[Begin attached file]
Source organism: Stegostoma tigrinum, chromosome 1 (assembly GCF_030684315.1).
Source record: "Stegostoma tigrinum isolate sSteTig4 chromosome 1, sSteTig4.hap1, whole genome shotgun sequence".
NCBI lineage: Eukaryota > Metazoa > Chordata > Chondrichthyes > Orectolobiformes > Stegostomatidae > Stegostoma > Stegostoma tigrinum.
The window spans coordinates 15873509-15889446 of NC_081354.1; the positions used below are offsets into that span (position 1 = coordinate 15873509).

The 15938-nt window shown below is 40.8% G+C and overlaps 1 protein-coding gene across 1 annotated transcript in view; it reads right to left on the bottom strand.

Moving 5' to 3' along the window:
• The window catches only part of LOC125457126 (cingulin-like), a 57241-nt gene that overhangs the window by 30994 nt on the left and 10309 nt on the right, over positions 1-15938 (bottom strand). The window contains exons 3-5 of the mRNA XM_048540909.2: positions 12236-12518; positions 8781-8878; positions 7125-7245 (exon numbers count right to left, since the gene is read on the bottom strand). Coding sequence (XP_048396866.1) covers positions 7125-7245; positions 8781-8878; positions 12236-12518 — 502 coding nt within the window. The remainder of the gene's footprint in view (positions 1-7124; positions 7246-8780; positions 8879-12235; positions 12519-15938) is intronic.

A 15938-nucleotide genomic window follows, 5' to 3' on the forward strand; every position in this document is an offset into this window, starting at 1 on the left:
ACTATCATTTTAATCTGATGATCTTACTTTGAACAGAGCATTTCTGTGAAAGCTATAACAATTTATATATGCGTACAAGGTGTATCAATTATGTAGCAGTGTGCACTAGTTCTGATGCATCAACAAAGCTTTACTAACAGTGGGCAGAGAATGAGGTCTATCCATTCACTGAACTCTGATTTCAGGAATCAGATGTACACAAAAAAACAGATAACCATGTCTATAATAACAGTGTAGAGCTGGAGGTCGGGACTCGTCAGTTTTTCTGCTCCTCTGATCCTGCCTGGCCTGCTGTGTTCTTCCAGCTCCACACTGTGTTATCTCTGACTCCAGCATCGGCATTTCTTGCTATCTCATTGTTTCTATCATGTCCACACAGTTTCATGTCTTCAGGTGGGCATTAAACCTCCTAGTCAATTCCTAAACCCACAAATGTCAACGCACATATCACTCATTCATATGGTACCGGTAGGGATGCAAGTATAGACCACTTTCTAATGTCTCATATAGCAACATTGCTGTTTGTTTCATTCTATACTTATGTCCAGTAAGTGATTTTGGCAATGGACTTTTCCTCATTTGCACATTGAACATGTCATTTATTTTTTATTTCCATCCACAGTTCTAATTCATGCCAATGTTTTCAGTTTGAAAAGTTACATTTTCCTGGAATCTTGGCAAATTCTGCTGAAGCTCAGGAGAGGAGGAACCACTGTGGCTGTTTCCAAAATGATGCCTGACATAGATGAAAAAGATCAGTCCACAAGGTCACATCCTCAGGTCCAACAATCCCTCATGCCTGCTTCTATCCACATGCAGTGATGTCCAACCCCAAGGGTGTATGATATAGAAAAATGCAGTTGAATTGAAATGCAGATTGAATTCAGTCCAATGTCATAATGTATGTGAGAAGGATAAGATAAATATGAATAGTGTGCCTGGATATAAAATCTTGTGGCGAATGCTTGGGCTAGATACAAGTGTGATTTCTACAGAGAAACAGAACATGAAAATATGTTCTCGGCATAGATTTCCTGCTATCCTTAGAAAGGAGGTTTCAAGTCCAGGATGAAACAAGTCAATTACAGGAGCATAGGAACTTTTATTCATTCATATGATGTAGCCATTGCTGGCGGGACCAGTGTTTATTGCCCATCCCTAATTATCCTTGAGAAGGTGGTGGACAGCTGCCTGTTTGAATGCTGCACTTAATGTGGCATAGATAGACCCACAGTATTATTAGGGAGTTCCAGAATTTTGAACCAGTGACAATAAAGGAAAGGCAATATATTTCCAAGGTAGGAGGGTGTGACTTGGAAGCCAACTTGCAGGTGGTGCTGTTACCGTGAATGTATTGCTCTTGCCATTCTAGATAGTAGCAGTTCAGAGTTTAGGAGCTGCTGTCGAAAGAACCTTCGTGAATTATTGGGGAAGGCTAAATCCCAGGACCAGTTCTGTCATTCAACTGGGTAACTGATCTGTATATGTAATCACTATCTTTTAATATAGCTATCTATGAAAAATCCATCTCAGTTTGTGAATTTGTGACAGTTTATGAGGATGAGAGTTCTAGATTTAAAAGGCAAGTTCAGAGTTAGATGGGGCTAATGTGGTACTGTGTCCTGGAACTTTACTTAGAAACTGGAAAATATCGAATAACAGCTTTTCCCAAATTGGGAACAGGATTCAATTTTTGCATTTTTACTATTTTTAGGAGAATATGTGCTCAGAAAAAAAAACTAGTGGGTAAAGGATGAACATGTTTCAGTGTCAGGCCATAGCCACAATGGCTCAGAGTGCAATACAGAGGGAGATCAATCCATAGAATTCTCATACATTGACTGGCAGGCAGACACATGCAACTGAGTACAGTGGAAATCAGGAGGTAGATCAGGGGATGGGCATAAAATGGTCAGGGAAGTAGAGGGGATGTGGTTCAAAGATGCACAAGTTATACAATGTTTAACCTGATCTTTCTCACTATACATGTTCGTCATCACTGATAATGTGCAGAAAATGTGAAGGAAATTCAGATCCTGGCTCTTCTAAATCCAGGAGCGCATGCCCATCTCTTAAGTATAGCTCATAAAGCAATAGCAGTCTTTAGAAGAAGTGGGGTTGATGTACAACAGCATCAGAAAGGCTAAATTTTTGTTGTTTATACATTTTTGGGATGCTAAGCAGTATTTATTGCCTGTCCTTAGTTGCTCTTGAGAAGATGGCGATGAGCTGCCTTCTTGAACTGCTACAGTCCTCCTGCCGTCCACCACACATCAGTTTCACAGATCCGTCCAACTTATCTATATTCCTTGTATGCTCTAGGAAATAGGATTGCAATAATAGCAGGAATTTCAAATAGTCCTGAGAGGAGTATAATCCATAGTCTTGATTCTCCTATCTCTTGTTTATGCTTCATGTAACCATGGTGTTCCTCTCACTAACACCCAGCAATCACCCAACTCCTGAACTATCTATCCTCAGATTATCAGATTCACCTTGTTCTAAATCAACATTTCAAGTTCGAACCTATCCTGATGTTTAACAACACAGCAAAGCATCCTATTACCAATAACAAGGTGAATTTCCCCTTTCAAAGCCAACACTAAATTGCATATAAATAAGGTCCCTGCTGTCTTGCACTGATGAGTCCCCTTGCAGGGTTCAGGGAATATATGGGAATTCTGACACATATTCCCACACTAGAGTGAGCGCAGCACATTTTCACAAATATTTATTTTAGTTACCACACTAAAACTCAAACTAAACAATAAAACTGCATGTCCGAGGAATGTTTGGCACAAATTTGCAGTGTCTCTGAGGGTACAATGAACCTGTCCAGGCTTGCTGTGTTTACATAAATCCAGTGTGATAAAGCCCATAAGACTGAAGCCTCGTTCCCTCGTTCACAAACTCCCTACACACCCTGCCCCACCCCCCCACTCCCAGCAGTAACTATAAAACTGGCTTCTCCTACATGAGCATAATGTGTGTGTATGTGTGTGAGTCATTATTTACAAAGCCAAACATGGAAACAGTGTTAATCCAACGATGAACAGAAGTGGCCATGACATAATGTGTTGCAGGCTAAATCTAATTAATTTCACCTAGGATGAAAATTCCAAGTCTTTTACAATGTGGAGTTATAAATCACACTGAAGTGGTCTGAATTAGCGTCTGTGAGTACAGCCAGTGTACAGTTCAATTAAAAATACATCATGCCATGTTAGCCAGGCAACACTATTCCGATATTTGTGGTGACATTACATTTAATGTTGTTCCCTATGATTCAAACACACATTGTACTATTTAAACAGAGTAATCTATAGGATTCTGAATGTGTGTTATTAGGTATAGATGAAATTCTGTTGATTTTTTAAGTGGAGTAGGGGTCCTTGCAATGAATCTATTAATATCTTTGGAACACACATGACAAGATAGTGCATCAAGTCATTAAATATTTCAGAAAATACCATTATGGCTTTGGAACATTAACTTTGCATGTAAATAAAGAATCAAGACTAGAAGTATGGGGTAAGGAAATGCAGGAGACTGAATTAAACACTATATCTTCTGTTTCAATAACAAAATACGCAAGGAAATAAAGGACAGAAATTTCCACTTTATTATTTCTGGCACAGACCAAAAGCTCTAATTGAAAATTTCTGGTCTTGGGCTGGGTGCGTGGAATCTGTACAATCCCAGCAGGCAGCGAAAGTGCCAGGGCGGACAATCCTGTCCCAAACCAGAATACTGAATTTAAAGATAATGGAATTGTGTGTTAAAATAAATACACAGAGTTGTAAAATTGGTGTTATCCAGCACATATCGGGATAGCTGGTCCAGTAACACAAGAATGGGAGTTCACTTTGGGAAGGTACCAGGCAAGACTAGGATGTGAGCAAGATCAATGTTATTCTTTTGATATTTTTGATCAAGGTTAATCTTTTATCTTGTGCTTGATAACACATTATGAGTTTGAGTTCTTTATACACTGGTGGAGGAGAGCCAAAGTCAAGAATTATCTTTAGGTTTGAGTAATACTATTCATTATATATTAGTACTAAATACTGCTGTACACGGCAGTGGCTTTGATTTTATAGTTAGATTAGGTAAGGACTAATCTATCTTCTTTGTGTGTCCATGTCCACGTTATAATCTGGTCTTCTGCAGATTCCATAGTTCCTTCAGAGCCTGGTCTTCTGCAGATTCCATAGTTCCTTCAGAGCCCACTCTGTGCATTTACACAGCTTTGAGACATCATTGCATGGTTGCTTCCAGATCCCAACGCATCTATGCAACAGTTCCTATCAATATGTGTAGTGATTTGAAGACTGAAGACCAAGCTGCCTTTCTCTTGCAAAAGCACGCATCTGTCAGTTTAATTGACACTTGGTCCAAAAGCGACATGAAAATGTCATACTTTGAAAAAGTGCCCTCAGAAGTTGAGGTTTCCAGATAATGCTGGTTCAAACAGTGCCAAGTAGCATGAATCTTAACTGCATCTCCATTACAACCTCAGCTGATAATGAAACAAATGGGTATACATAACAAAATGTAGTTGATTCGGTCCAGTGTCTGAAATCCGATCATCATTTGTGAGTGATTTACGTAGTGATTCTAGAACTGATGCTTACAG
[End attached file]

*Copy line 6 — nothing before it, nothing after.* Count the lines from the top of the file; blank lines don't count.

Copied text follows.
Moving 5' to 3' along the window: